It is best not to say that your biggest weakness is that you are a perfectionist. This is an answer that employers are tired of hearing and know is almost never accurate. It also might suggest that you have unrealistic expectations of coworkers, which might challenge the company culture.

A real weakness is a better answer than a common weakness and does not need to suggest something negative about an employee. Employers realize that you still need to grow in your new position and would not be using the exact same skill set that you did in your last position. You will develop your skills to the optimal level during your tenure in your new position, so the best answers to this question take the big picture into account and show room for growth – not perfection.

Classify Your Weaknesses

There are five categories of weaknesses to note during a job interview.

A Personal weakness is something related to your personality that might not be ideal. For example, weaknesses related to punctuality are considered to be elements of your personal life.

A Knowledge-based weakness happens when you are out of touch with a specific element of your training or expertise. This can usually be fixed with training or education.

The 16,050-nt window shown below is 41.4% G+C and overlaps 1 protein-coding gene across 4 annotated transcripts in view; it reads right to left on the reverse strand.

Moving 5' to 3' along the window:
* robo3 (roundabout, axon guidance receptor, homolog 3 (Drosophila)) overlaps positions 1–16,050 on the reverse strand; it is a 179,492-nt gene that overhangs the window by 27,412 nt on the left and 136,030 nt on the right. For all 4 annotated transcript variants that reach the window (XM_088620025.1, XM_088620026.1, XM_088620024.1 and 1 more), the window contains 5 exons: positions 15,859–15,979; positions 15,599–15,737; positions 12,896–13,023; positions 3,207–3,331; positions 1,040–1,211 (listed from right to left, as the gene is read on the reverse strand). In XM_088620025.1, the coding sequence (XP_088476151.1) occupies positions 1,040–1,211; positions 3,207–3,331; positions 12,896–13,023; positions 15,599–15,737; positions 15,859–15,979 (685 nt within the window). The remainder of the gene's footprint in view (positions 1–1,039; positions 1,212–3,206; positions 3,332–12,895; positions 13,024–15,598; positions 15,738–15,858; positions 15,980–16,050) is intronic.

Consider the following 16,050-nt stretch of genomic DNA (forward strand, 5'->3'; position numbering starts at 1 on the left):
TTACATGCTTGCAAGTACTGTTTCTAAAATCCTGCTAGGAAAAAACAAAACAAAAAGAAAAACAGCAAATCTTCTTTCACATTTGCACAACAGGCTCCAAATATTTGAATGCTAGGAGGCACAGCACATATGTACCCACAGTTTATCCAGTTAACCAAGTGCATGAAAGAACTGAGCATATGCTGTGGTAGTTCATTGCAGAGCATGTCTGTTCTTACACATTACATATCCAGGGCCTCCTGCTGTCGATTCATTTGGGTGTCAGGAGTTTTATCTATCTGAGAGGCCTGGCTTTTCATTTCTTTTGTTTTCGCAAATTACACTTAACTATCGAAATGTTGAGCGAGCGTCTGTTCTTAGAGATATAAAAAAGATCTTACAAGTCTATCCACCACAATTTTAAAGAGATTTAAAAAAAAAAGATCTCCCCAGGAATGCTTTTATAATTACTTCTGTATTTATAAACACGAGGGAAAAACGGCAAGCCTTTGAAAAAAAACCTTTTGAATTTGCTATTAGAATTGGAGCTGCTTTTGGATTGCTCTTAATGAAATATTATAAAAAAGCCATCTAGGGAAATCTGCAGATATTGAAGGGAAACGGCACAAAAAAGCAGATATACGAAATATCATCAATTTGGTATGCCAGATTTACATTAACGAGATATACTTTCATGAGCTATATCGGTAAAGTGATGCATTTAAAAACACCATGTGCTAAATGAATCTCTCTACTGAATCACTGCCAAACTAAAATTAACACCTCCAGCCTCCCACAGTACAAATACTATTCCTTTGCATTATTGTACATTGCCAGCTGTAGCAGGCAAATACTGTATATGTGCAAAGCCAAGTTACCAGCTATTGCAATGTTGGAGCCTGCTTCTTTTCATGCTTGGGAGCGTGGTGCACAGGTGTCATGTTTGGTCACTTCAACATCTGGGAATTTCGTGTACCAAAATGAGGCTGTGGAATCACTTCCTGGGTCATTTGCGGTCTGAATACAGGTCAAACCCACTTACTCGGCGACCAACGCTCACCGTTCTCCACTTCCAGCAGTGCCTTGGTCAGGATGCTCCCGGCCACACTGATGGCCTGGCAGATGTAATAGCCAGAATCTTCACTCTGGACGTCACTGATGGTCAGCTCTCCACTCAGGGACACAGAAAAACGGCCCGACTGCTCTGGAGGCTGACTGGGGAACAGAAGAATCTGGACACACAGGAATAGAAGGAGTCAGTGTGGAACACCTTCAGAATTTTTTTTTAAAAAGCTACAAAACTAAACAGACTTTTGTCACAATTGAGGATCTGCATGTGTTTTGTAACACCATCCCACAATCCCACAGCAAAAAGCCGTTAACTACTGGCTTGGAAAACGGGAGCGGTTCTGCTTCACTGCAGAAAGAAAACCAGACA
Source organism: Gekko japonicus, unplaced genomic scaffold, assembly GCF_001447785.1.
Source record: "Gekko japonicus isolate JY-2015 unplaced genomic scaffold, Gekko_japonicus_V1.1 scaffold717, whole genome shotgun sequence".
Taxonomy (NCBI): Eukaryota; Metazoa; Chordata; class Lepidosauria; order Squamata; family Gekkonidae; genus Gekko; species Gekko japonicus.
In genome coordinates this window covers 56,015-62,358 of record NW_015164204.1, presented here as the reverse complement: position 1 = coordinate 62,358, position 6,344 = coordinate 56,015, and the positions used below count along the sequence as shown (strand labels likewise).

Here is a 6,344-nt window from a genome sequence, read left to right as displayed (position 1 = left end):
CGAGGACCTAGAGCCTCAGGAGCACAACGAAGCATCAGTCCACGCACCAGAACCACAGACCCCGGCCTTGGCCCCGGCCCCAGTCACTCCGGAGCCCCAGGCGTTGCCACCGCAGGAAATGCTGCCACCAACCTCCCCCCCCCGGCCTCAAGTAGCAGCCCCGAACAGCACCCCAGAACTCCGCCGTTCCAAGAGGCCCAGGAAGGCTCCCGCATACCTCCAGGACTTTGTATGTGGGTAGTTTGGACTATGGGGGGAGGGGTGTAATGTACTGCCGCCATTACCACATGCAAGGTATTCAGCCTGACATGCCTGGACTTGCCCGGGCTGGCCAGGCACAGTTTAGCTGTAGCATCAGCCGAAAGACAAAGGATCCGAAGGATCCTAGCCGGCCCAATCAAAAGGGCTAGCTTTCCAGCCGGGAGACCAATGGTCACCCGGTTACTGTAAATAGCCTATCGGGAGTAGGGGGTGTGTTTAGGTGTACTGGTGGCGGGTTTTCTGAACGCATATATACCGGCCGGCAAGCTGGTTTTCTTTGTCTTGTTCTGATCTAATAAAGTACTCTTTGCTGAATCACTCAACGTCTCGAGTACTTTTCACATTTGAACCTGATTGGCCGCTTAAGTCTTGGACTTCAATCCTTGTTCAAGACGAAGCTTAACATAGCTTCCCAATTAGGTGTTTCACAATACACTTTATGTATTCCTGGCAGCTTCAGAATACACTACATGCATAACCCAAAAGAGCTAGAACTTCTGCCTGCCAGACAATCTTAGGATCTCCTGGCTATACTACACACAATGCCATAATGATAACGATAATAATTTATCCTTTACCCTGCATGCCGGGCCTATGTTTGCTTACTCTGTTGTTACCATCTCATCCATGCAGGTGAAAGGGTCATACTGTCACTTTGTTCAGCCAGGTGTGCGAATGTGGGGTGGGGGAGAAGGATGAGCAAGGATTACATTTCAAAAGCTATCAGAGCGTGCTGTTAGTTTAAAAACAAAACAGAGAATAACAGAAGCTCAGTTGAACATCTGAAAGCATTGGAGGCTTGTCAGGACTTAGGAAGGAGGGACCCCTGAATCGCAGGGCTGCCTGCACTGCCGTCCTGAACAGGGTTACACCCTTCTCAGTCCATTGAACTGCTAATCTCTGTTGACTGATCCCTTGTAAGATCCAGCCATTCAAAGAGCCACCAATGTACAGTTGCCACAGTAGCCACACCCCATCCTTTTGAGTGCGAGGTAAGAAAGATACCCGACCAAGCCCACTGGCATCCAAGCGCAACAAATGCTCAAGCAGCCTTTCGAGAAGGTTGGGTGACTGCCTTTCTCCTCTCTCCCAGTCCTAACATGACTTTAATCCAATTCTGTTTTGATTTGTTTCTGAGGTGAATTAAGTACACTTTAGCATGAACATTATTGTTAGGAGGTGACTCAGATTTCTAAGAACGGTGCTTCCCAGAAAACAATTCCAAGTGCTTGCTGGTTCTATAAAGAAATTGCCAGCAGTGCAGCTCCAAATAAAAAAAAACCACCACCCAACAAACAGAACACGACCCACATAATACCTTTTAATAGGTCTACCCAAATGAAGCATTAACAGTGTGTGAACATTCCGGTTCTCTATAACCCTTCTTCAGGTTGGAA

Technical weaknesses are related to not knowing how to use a piece of technology or tool. This can also be fixed with training.

Situational weaknesses are related to situations in your personal life that are present during your job interview. They may influence your ability to perform at the given moment, but it is not a permanent situation. Deciding to disclose something like this during a job interview is a personal choice.

Environmental weaknesses are related to elements within the working environment, for example, the company culture. While these weaknesses are not the best weaknesses to address in an interview necessarily, they are fixable.

Whatever weakness you decide to bring up during an interview, even when related to your skills, you should not make excuses. Let the interviewer know that you are aware of this weakness and you are working on it in the following ways. As far as possible, be concise with your answer, and do not embellish.

When it comes to constructing your improvement plan for your sample answer, you should take the following steps:

  • Conduct research, see what the trends are, etc.
  • Know what to expect from the interview and the position you are interviewing for.
  • Show the interviewer that you are detail-oriented and that you are ready to give this job your all.

Turning Your Weaknesses Into Strengths